"In 17th and 18th century Europe, Black children trafficked from the African continent were used in visual art as a prop to highlight both the wealth and whiteness of their European enslavers. A regular feature of this Black child adornment was to add an expensive pearl earring to their decoration. The enslaved child was not seen as a person, but as a property that signified the wealth of the people or family who commissioned the portrait performance."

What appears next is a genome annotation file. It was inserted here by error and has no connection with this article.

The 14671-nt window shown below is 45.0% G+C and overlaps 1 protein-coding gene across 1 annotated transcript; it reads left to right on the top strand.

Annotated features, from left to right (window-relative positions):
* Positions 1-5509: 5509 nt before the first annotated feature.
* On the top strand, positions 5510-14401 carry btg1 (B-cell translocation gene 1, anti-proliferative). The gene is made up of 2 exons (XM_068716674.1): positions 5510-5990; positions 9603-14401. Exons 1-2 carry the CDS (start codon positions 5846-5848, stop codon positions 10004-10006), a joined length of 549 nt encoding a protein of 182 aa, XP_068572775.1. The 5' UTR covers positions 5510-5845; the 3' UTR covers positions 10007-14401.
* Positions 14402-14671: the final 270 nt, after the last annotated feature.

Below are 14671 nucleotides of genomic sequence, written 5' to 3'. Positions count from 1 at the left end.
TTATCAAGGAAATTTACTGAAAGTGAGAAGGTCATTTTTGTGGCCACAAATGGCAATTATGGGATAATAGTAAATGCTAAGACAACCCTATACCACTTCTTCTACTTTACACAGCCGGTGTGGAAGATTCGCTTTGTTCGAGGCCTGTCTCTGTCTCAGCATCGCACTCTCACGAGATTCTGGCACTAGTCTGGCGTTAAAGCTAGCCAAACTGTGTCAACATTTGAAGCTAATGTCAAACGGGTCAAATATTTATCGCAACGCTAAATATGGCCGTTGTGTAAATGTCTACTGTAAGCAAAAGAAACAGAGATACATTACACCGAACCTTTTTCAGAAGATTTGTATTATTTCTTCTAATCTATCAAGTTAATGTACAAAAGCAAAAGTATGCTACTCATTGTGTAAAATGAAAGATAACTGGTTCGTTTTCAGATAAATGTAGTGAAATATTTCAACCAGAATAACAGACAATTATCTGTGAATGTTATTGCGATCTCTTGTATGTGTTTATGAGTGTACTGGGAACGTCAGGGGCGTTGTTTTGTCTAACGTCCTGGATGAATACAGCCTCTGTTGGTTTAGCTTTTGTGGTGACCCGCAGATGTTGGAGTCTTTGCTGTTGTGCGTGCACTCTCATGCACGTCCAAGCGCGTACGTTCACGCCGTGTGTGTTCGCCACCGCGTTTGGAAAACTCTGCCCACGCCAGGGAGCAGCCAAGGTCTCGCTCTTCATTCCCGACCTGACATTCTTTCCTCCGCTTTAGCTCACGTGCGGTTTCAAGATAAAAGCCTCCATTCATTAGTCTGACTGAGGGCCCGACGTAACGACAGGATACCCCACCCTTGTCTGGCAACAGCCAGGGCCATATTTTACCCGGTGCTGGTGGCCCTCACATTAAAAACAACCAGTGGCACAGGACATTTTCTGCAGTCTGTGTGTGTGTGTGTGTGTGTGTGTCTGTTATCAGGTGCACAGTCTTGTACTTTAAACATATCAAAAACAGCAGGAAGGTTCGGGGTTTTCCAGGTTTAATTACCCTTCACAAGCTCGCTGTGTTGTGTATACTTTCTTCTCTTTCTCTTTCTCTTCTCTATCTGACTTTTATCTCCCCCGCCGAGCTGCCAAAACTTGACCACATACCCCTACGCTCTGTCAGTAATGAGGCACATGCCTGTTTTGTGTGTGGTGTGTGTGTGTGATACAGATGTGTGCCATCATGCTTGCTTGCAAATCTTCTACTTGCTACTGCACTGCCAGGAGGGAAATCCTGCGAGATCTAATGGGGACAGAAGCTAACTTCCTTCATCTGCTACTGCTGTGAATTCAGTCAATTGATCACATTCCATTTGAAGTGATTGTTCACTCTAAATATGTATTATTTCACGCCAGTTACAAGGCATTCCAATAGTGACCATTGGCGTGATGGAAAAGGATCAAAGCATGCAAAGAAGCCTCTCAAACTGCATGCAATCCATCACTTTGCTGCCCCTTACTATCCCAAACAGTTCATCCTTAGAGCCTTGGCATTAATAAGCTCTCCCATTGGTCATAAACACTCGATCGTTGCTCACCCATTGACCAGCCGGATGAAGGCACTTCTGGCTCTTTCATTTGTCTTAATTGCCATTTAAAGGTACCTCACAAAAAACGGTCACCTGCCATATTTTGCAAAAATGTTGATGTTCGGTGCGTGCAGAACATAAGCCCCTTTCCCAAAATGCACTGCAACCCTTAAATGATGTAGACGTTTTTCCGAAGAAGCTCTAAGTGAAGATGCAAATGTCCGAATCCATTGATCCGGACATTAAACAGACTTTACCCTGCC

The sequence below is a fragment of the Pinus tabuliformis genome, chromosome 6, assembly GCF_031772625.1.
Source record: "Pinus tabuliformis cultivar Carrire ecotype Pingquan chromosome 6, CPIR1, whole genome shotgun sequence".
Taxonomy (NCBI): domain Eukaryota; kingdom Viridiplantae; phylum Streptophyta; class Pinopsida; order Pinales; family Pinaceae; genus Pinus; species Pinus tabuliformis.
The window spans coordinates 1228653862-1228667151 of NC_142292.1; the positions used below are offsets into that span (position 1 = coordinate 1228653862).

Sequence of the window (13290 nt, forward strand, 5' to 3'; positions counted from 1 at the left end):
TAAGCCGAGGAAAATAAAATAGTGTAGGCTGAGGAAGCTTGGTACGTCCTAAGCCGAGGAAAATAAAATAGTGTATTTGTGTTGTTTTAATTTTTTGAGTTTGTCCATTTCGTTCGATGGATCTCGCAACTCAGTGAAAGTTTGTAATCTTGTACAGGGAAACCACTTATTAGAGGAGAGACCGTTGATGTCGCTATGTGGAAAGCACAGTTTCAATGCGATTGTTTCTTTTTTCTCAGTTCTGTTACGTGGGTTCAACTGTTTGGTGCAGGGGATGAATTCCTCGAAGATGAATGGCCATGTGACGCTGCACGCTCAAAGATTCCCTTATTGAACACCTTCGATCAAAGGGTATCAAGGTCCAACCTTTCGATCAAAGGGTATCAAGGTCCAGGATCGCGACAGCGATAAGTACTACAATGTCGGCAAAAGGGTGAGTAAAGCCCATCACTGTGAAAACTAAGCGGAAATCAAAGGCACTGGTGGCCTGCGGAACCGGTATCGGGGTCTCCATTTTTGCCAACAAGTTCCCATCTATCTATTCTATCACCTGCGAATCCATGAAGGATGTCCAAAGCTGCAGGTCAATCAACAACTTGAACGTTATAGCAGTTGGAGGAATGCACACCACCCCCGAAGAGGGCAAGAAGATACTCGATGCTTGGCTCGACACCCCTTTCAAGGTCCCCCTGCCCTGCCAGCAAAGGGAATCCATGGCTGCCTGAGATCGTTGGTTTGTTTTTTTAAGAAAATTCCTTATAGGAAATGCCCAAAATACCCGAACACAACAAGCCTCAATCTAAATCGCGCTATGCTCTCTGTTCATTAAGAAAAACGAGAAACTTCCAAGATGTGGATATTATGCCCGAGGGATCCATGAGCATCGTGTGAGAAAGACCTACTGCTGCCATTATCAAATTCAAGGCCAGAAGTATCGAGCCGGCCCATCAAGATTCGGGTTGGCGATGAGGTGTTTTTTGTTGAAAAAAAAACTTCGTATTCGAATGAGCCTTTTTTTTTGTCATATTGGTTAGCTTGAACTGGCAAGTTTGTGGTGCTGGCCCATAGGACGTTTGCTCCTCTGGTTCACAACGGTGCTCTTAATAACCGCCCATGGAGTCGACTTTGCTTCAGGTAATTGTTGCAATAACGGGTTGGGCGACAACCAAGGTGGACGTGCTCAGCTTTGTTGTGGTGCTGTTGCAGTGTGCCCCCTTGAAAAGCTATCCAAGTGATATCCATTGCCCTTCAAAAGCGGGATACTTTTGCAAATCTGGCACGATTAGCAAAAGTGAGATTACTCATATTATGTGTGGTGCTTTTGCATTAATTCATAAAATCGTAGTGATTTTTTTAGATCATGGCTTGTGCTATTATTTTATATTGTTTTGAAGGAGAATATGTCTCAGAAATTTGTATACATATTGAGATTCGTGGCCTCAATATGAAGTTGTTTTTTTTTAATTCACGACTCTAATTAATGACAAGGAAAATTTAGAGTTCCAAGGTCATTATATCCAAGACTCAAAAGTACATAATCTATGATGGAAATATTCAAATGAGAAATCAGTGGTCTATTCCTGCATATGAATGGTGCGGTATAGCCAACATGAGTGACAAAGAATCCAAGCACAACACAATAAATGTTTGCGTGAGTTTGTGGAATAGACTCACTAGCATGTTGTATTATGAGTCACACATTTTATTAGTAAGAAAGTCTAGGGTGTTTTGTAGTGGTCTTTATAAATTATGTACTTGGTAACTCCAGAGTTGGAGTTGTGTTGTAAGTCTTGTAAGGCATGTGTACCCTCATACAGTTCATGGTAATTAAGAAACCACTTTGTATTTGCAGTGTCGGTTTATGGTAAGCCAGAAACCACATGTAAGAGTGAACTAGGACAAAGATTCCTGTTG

By Thomas Rowlandson - yes - that Rowlandson, the celebrated Georgian caricaturist, famed for his b***y satirical and political cartoons, who, after studying at the Royal Academy, produced a small number of strong portraits before turning to illustration.
Thomas Rowlandson (London, 1756-1827). Watercolor over pencil, signed, circa 1785.
See this lovely child at The Philadelphia Show, at the Philadelphia Museum of Art, April 27-30.
The Philadelphia Show Philadelphia Museum of Art